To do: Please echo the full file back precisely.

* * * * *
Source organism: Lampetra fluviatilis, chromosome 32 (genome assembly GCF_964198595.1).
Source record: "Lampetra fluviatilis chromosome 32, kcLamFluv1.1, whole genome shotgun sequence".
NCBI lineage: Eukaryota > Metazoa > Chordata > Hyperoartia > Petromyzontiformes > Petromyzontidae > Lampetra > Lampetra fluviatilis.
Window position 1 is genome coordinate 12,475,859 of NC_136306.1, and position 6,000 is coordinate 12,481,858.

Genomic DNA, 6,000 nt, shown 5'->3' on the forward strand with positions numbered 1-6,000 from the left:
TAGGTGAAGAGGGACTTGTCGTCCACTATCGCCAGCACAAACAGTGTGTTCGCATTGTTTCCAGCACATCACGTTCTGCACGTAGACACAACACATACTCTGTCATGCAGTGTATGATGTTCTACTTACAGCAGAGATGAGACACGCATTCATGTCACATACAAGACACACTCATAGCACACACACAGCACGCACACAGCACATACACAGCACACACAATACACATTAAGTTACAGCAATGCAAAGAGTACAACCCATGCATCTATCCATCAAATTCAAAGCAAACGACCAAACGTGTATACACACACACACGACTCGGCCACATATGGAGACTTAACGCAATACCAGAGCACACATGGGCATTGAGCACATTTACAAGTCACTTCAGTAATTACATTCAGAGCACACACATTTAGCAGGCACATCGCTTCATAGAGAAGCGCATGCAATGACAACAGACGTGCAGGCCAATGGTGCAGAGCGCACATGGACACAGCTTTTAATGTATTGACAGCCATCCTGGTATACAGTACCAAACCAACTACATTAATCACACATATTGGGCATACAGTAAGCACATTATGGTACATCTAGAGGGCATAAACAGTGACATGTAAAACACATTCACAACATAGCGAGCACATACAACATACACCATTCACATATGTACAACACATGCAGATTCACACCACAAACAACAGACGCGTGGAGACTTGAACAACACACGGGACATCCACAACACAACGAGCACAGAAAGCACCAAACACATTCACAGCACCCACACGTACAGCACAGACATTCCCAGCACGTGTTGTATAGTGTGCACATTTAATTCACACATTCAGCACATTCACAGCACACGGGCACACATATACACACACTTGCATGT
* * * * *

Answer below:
Source organism: Lampetra fluviatilis, chromosome 32 (genome assembly GCF_964198595.1).
Source record: "Lampetra fluviatilis chromosome 32, kcLamFluv1.1, whole genome shotgun sequence".
NCBI lineage: Eukaryota > Metazoa > Chordata > Hyperoartia > Petromyzontiformes > Petromyzontidae > Lampetra > Lampetra fluviatilis.
Window position 1 is genome coordinate 12,475,859 of NC_136306.1, and position 6,000 is coordinate 12,481,858.

Genomic DNA, 6,000 nt, shown 5'->3' on the forward strand with positions numbered 1-6,000 from the left:
TAGGTGAAGAGGGACTTGTCGTCCACTATCGCCAGCACAAACAGTGTGTTCGCATTGTTTCCAGCACATCACGTTCTGCACGTAGACACAACACATACTCTGTCATGCAGTGTATGATGTTCTACTTACAGCAGAGATGAGACACGCATTCATGTCACATACAAGACACACTCATAGCACACACACAGCACGCACACAGCACATACACAGCACACACAATACACATTAAGTTACAGCAATGCAAAGAGTACAACCCATGCATCTATCCATCAAATTCAAAGCAAACGACCAAACGTGTATACACACACACACGACTCGGCCACATATGGAGACTTAACGCAATACCAGAGCACACATGGGCATTGAGCACATTTACAAGTCACTTCAGTAATTACATTCAGAGCACACACATTTAGCAGGCACATCGCTTCATAGAGAAGCGCATGCAATGACAACAGACGTGCAGGCCAATGGTGCAGAGCGCACATGGACACAGCTTTTAATGTATTGACAGCCATCCTGGTATACAGTACCAAACCAACTACATTAATCACACATATTGGGCATACAGTAAGCACATTATGGTACATCTAGAGGGCATAAACAGTGACATGTAAAACACATTCACAACATAGCGAGCACATACAACATACACCATTCACATATGTACAACACATGCAGATTCACACCACAAACAACAGACGCGTGGAGACTTGAACAACACACGGGACATCCACAACACAACGAGCACAGAAAGCACCAAACACATTCACAGCACCCACACGTACAGCACAGACATTCCCAGCACGTGTTGTATAGTGTGCACATTTAATTCACACATTCAGCACATTCACAGCACACGGGCACACATATACACACACTTGCATGT